The Elusive Inventory of Your Projects

By David Allen

One of the most bizarre phenomena I have encountered in 30 years of working closely with some of the brightest and busiest people in the world is how difficult it is for most to grasp the idea of what a "project" is and to consistently manage their total inventory of same. But without the objective awareness and appropriately compiled account of those commitments, it's impossible to address what lies at the root of most of their universal complaints about overwhelm, email, meetings, and priorities.

If you don't have a clear sense of the totality of your obligations, you will always over-commit. And commitments occur on multiple levels, from "why I'm on the planet" to "need butter."  But the elevation most amorphous for most is the plane just above your physical activities -- your "projects." I have a radical definition of a project: anything you're committed to finish within a year that requires more than one action to complete it. Given that broad designation, most people have between 30 and 100. Where's your list? How complete and current is it?

People complain about "too much to do," and yet most couldn't give you, in the moment, a complete and accurately defined inventory of what they've committed "to do" if their life depended on it. Sure, they may have a strategic plan somewhere; they've got a calendar with appointments they need to keep; there may be a crude, incomplete, and still unclear to-do list. But additionally they have myriads of additional things they feel like they should handle, about which they know they need to think and decide and do something about.

Mom's birthday. Brian's college choices. Overdue checkup. Key employee's potential defection. 401-K investments. Pilates class? Maria: learning disability? Too many subscriptions. What are we doing this summer? Dad's elder care. New iPad? Next career options. Board politics. 

By the way, there are no problems -- only projects. A problem is only a desired outcome undefined or lack of commitment to its resolution.

Not only is that morass of commitments both voluminous and undefined, it's changing shape as you read this. Have you had any input in the last few days about which you know you need to get closure and resolution, but haven't yet clarified exactly what the project is, or what you need to do about it?

Make a "projects" list. Include them all. Keep it current, reviewed every week, and renegotiated. Notice how differently you might experience your world when you do that. There's a good chance you'll feel a lot better about what you're not doing.

David Allen is the author of Getting Things Done: The Art of Stress-Free Productivity and other books, and Founder/CEO of the David Allen Company.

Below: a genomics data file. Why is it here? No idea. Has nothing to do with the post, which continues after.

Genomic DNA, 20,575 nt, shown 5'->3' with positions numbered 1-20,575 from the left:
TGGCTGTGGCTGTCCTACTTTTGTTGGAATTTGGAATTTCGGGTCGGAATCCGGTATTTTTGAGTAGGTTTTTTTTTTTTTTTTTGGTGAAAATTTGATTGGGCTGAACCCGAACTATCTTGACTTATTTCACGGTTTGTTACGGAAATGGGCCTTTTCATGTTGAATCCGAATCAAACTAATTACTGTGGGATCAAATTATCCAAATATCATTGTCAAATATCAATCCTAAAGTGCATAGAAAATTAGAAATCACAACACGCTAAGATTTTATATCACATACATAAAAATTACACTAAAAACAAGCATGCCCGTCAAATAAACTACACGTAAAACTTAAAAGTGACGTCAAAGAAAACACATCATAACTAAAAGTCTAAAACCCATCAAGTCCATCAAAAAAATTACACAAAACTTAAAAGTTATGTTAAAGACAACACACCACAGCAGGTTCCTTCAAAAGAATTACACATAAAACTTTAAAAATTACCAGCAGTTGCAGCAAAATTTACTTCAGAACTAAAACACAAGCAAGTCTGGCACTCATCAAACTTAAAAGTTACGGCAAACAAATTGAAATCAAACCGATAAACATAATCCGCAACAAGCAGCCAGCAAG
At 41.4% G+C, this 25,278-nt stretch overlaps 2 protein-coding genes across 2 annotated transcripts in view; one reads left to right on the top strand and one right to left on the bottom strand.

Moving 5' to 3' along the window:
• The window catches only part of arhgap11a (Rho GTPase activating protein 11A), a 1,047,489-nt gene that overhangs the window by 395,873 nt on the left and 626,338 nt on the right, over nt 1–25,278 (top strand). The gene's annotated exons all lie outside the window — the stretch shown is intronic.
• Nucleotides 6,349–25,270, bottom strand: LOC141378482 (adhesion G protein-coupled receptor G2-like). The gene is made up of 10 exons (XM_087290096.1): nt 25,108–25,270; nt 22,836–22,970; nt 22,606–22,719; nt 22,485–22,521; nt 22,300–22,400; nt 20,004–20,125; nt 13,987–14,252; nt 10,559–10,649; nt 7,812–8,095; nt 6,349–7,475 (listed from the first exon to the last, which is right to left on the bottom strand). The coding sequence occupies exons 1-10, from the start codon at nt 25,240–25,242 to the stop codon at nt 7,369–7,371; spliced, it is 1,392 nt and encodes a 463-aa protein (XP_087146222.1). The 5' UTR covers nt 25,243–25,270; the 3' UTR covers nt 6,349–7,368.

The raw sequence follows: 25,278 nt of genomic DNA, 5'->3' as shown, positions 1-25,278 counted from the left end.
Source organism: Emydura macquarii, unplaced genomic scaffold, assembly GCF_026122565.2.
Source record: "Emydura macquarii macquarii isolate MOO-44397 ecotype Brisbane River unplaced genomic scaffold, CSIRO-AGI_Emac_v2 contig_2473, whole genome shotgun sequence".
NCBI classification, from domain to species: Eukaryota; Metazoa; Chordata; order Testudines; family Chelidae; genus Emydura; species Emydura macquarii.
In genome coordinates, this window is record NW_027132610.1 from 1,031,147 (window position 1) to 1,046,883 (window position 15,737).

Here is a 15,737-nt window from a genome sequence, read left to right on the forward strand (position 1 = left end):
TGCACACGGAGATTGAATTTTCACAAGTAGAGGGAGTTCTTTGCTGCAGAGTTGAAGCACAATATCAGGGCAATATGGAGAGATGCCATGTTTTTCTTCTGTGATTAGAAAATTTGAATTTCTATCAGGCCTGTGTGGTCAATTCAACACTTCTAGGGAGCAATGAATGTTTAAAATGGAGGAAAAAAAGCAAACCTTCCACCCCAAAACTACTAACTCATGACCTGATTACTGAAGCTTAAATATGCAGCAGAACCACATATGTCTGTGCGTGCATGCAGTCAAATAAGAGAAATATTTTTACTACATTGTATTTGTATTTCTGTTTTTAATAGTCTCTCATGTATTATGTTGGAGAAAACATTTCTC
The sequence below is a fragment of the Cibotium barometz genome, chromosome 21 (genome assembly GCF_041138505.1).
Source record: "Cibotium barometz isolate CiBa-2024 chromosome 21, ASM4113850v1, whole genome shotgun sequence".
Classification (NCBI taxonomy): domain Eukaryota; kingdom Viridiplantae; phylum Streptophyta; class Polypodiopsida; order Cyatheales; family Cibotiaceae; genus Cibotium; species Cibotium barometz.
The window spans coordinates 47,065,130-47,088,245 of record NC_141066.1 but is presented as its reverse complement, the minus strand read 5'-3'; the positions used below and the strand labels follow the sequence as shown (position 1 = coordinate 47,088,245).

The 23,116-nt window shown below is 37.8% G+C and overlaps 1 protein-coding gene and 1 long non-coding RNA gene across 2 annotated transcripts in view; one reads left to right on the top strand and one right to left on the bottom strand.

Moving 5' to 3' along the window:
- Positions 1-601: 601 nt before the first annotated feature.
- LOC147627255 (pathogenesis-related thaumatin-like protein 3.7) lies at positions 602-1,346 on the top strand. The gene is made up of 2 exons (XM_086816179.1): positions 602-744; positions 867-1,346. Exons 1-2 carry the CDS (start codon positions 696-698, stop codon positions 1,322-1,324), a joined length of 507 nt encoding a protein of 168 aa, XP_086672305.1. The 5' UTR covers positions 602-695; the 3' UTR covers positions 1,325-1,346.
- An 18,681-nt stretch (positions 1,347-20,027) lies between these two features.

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James Fallows is a national correspondent for The Atlantic and has written for the magazine since the late 1970s. He has reported extensively from outside the United States and once worked as President Carter's chief speechwriter. His latest book is China Airborne. More

James Fallows is based in Washington as a national correspondent for The Atlantic. He has worked for the magazine for nearly 30 years and in that time has also lived in Seattle, Berkeley, Austin, Tokyo, Kuala Lumpur, Shanghai, and Beijing. He was raised in Redlands, California, received his undergraduate degree in American history and literature from Harvard, and received a graduate degree in economics from Oxford as a Rhodes scholar. In addition to working for The Atlantic, he has spent two years as chief White House speechwriter for Jimmy Carter, two years as the editor of US News & World Report, and six months as a program designer at Microsoft. He is an instrument-rated private pilot. He is also now the chair in U.S. media at the U.S. Studies Centre at the University of Sydney, in Australia.

Fallows has been a finalist for the National Magazine Award five times and has won once; he has also won the American Book Award for nonfiction and a N.Y. Emmy award for the documentary series Doing Business in China. He was the founding chairman of the New America Foundation. His recent books Blind Into Baghdad (2006) and Postcards From Tomorrow Square (2009) are based on his writings for The Atlantic. His latest book is China Airborne. He is married to Deborah Fallows, author of the recent book Dreaming in Chinese. They have two married sons.

Fallows welcomes and frequently quotes from reader mail sent via the "Email" button below. Unless you specify otherwise, we consider any incoming mail available for possible quotation -- but not with the sender's real name unless you explicitly state that it may be used. If you are wondering why Fallows does not use a "Comments" field below his posts, please see previous explanations here and here.

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